Karen and I discussed this situation in session and we realized one thing: Karen could not continue to eat all of the treats her students gave her and lose and maintain a healthy weight.  Karen once again stressed that it wasn’t even that she particularly wanted to eat the treats, but it seemed very ungrateful to her not to.  I asked Karen how she felt whenever a student brought in a treat, and she said that it always made her feel very good and appreciated.  I then asked Karen why she thought her students’ parents sent in treats for her, and Karen replied that they probably did so to show their appreciation to Karen and to let her know that they valued the work she was doing with their children. 

I pointed out to Karen the simple logic of what she had just stated: her students brought in baked goods and treats for her to show their appreciation and gratitude for her work, and Karen felt very appreciated and happy when she received these things – without ever putting a bite of food in her mouth.  Karen and I discussed the fact that even if she didn’t eat what her students brought in, this doesn’t mean she doesn’t feel grateful for the gesture and what it symbolizes. She experiences the purpose of the gesture whether or not she eats anything. 

Karen was able to take to heart the logic of this idea and realized that if she continued to eat all of the treats that her students brought in (even when she didn’t want to), it would actually negate the point of them in the first place because it would cause her to feel badly about herself and her eating. 

The moral of the story: if someone gives you a gift of food, you never need to actually eat the gift to accept the person’s gratitude and for the gesture to have meaning.  What happens after you accept the gift in no way takes away from the meaning behind it.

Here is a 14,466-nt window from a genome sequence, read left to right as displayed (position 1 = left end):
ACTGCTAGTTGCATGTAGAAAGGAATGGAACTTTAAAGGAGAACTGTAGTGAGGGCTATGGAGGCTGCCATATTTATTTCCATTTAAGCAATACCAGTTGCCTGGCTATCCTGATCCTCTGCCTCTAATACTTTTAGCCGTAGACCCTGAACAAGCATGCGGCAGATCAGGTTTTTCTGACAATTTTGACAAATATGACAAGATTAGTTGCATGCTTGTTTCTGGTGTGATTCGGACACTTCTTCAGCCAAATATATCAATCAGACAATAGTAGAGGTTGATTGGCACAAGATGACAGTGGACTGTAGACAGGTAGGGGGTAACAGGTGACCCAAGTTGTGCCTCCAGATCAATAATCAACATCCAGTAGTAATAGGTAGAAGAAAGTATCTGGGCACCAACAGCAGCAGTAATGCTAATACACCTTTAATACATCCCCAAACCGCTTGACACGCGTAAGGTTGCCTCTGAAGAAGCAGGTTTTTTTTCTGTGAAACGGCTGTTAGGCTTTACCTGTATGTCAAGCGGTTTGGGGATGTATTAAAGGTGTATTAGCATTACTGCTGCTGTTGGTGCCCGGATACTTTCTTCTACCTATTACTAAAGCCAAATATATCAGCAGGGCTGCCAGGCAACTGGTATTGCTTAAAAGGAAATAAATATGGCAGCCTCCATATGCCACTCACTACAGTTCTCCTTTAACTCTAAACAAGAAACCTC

In Session with Debbie: The Drive-Through

My client, Jason, works long hours and isn’t much of a cook. When he gets off work and wants dinner, his options are usually pretty limited.  Jason often winds up going to a drive-through restaurant, and he doesn’t usually make the healthiest choices.  Jason told me that while there are healthy (or, at least, healthier) options available, he has a hard time sticking to them when the time comes to place his order.

In previous sessions, Jason and I had spent a lot of time talking about how he can stay in control when he eats out with friends.  Although Jason used to have very big and very caloric meals every time he went to a restaurant, in the past few months he has made a lot of progress in making healthier choices and not finishing everything on his plate.

In session, Jason and I discussed what strategies he has been using to stay on track at restaurants to see if any of them would translate to the drive-through.  Jason told me that the most effective strategy for him has been to look at the menu ahead of time and decide what he’ll have, and then not even look at the menu once he gets to the restaurant.  He also has a Response Card that he reads before he goes out to eat: